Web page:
Things You Need To Know About Phobias
Phobias. They come in all shapes and sizes.
There’s a chance you may not know much about them (other than that they involve a whole lot of fear). So, as it’s Mental Health Awareness Week, here’s the rundown on all things phobia…
They’re Actually Anxiety Disorders
Phobias are totally connected to anxiety. In fact, they’re defined as ‘an extreme form of fear or anxiety triggered by a particular situation or object, even when there is no danger’.
There Are Two Different Types
They tend to be split into two categories - specific and complex.
Specific phobias are those around a particular object, event or situation (e.g. dogs, flying, small spaces, certain types of food), whereas complex phobias tend to have a more widespread impact on your life (e.g. social phobia, fear of public speaking, or agoraphobia).
It’s Not As Simple As Just ‘Fear’
The number one pet peeve for people with phobias is when someone says to them, “OMG I totally get it. I hate spiders too”.
Fear is one thing - a phobia is very different. It can often lead to a seemingly completely irrational reaction, and can encourage anxiety even when the situation or object in question isn’t present.
They Feel Different For Everyone
Everyone has different symptoms, and those symptoms can vary in severity - some people just have to think about an object to start feeling frightened.
Phobias can often lead to panic attacks, with phobics feeling lightheaded, chest pain, hot or cold flushes, nausea, trembling and an acute feeling that you’re going to faint (or even die).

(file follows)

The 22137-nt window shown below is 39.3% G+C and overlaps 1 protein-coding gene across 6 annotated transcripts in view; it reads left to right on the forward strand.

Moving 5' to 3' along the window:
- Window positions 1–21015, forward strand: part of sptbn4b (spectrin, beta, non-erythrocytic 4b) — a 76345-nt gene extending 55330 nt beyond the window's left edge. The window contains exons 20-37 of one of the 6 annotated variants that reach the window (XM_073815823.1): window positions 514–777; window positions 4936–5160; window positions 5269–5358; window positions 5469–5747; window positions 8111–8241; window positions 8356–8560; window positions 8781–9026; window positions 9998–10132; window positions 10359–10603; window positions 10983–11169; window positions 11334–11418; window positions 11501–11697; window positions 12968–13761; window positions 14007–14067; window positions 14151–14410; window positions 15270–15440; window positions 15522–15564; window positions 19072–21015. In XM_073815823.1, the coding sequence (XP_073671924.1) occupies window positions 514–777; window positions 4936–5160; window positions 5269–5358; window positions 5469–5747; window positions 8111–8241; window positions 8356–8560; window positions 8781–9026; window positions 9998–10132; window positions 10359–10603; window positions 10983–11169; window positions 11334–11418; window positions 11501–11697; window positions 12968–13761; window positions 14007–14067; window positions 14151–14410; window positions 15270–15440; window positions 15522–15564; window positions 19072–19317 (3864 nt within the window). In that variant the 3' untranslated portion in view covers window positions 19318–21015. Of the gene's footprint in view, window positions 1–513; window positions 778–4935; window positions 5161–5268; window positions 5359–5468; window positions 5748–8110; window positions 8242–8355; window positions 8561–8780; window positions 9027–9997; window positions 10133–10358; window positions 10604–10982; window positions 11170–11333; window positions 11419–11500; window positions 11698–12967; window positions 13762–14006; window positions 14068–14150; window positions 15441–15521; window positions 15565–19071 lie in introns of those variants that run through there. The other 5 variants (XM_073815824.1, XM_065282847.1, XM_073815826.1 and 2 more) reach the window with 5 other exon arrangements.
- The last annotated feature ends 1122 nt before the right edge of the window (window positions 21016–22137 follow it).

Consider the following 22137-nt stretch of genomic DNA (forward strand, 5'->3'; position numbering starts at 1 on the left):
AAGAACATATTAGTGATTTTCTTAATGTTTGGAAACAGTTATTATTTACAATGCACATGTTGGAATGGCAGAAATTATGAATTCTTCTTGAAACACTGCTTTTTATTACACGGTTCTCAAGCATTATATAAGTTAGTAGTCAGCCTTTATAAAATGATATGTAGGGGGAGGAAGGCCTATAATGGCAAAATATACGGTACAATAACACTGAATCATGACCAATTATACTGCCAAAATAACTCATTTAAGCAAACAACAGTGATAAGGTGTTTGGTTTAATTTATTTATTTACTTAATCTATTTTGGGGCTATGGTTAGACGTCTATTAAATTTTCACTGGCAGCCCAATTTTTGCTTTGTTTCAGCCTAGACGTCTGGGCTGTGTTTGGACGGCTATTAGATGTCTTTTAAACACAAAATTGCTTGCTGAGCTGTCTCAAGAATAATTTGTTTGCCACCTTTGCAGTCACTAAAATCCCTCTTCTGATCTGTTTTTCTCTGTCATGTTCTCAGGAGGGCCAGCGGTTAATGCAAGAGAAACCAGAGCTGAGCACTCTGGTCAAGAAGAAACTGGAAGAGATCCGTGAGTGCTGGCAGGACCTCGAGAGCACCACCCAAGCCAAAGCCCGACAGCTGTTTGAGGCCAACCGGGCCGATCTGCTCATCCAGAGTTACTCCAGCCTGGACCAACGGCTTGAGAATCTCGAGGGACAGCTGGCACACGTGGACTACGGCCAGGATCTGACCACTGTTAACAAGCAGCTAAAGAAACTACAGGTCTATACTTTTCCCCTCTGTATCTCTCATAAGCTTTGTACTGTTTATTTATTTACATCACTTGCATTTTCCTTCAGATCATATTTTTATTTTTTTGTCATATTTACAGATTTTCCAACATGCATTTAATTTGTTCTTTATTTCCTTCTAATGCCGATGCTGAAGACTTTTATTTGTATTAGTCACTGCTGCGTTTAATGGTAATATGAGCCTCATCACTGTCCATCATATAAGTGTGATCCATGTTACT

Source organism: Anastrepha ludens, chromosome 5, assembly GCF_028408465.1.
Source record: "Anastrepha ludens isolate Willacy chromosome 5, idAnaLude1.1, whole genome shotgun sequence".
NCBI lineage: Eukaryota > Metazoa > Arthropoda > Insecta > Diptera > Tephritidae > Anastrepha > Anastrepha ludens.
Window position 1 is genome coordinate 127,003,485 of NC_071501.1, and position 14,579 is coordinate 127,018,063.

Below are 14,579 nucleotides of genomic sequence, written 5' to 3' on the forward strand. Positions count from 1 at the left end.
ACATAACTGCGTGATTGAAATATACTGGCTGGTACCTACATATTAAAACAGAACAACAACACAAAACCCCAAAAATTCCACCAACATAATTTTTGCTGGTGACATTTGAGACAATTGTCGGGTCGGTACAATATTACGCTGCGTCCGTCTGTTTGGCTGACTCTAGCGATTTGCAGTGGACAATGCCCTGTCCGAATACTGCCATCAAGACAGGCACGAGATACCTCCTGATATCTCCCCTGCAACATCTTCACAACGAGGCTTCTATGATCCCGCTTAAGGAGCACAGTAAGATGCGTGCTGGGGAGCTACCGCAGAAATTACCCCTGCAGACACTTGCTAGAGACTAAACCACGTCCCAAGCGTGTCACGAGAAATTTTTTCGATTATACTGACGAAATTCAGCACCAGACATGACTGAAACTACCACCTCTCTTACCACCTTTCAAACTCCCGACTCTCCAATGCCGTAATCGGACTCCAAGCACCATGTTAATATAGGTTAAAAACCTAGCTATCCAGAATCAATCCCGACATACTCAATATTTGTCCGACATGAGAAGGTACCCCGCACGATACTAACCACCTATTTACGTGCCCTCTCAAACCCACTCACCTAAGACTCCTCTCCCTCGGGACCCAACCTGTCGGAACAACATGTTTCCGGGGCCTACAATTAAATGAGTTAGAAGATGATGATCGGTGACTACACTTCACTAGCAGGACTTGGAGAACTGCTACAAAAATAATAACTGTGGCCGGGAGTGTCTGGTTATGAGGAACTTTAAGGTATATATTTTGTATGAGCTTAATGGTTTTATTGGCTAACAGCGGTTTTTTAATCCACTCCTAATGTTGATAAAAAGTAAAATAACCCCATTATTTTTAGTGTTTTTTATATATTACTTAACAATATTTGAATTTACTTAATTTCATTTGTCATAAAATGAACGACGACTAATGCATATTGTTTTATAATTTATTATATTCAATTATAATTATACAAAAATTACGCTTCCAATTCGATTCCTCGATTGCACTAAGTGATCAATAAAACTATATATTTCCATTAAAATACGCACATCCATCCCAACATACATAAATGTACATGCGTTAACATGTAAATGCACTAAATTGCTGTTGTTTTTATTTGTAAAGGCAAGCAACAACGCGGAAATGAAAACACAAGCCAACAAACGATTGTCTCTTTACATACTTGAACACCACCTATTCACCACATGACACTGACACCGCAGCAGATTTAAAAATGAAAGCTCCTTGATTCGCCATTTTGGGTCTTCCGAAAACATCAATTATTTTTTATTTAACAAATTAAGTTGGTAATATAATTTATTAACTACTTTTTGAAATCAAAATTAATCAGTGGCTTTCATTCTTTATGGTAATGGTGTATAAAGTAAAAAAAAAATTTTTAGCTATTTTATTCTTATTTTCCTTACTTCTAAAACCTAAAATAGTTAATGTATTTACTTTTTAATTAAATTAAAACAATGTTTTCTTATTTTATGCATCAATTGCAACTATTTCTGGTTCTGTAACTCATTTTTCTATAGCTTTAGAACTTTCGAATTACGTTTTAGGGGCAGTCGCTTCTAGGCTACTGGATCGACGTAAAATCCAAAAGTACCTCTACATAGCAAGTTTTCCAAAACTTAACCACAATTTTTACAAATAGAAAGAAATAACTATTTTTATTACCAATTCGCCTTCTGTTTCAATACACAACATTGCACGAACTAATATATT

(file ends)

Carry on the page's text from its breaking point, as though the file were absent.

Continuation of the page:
They Can Be Caused By Anything (Or Nothing In Particular)
Like so many mental illnesses, phobias don’t usually have one specific cause. However, things like genetics, particular traumatic incidents and long-term stress can contribute to them.
Avoidance Can Make It Worse
Obviously feeling terrified, anxious and panicky is horrible, so many people with phobias go out of their way to avoid the thing or situation that frightens them - by steering clear they can take back an element of control. However this can eventually lead the phobia to become worse...
There Are Things You Can Do To Help
Just like with Generalised Anxiety Disorder, treatment for phobias include things like CBT, exposure therapy and even medication. The most important step is going to see your GP or a mental health professional so that they can talk you through every option available to you in your local area, and help you to work out exactly what the best option for you is.
The best way to start dealing with your phobia is to tell someone about it - it can feel like an embarrassing thing to talk about, but phobias affect more people than you realise. With the right support and treatment you could be on the way to a cure.
If you are dealing with mental health issues, want to find out more information or want to show your support for those around you who are, visit YoungMinds.org.uk right now. They have piles of advice, support and resources just waiting for your eyeballs to check them out.